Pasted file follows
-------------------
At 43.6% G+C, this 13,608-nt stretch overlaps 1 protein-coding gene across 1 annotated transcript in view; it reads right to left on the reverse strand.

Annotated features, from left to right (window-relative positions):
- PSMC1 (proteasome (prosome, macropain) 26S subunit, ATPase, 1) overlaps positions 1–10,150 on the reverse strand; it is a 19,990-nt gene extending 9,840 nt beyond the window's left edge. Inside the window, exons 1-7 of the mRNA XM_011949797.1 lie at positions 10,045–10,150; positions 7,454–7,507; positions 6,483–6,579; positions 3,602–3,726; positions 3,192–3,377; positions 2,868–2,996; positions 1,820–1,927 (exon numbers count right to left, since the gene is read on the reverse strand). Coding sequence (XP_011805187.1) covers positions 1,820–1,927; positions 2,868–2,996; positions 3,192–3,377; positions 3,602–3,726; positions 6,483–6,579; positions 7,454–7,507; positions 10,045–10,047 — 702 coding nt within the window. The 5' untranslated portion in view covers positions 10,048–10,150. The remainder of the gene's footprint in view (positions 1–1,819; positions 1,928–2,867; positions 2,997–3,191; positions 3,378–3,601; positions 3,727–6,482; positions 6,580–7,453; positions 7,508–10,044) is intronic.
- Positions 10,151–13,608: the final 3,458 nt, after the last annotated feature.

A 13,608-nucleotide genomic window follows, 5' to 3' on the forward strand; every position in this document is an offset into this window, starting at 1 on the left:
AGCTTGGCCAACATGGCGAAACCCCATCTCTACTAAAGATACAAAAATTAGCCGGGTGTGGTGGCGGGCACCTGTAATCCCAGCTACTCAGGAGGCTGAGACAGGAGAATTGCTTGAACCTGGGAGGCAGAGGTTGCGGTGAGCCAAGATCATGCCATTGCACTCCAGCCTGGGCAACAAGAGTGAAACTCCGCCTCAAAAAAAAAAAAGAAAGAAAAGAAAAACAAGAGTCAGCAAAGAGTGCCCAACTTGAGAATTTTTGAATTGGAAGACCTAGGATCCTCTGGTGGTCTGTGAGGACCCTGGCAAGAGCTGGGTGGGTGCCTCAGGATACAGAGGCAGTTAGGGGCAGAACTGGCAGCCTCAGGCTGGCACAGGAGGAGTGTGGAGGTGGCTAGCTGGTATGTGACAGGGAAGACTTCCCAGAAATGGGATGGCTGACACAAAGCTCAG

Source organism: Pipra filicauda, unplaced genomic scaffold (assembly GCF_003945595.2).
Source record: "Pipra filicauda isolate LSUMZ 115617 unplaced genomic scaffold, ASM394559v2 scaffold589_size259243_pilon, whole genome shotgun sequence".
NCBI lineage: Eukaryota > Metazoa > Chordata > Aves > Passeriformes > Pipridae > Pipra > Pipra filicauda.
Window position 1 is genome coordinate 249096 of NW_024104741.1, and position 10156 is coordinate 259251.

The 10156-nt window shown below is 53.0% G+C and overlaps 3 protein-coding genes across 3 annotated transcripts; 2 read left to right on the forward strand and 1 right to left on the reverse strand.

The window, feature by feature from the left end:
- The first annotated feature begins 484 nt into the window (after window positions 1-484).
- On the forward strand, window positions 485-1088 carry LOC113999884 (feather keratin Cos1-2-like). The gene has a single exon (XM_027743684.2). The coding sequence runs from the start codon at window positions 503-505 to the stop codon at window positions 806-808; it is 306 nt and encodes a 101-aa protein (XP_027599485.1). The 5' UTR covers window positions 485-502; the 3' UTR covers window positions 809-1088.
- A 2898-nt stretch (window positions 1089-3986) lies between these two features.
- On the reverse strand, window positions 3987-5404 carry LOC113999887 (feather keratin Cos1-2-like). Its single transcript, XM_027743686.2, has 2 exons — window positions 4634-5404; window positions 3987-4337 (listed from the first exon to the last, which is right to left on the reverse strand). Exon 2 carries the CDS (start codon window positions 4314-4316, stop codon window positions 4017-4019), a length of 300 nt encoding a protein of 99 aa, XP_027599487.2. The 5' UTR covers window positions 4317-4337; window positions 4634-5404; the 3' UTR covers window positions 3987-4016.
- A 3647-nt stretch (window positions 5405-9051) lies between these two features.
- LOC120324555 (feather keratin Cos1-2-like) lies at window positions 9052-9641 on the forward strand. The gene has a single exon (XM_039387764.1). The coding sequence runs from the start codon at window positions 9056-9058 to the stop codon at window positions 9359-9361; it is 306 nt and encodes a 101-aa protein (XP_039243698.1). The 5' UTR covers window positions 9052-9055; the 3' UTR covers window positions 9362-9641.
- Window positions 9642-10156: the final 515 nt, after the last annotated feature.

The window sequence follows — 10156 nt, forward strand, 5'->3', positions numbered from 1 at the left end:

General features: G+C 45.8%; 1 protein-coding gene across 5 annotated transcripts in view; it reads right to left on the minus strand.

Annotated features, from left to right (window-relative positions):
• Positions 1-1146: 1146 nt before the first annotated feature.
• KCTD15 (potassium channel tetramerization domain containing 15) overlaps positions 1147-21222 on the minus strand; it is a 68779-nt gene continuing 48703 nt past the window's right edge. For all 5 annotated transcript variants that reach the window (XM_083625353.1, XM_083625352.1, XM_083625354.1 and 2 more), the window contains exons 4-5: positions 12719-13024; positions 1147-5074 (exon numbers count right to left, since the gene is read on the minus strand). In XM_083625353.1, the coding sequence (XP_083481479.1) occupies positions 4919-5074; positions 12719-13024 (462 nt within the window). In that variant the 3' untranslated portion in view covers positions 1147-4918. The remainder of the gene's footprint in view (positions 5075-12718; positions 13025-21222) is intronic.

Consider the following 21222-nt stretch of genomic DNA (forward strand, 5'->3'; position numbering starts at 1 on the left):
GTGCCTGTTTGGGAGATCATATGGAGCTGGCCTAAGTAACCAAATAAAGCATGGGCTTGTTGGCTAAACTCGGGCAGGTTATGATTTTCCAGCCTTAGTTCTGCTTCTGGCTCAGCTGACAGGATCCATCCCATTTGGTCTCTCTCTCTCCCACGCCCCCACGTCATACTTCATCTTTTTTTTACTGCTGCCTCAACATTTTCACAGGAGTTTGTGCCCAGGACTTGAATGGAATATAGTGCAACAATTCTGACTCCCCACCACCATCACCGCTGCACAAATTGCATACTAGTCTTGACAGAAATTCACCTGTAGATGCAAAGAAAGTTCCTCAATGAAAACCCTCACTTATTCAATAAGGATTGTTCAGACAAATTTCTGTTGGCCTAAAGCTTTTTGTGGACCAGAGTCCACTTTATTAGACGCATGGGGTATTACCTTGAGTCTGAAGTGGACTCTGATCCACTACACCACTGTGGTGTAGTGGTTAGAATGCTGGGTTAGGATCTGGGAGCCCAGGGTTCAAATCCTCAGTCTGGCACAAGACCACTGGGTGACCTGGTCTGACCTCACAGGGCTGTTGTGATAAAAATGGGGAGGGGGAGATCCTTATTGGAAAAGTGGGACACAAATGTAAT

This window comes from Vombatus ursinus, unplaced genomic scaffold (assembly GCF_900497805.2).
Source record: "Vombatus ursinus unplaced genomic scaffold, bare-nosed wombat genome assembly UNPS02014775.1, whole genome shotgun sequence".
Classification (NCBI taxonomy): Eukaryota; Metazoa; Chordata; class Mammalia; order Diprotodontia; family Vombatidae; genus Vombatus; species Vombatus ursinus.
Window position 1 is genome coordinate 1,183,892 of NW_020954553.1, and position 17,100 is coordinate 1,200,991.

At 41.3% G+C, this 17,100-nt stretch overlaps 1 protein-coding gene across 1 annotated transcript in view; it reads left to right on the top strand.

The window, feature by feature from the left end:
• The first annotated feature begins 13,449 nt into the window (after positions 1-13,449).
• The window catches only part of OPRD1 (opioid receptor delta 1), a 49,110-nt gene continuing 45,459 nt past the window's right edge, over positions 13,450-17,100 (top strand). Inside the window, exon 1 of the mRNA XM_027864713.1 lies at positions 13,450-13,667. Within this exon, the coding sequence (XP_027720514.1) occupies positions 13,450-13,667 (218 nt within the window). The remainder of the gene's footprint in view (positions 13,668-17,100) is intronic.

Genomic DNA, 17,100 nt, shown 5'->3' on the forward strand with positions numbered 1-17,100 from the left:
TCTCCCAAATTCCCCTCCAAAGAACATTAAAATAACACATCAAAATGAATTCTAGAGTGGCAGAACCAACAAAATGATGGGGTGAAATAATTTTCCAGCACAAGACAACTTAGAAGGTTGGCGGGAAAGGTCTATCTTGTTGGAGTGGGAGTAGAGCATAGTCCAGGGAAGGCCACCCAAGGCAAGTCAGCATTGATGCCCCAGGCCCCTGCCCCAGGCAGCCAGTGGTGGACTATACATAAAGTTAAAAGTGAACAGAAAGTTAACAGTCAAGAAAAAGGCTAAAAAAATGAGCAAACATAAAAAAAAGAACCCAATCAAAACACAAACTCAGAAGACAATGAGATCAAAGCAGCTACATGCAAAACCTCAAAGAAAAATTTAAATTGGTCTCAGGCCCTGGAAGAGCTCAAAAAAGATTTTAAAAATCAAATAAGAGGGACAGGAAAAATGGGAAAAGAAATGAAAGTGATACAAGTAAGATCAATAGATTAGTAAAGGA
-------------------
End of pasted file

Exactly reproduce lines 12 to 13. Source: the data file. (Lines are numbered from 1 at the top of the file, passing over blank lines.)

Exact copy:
The window, feature by feature from the left end:
- The first annotated feature begins 484 nt into the window (after window positions 1-484).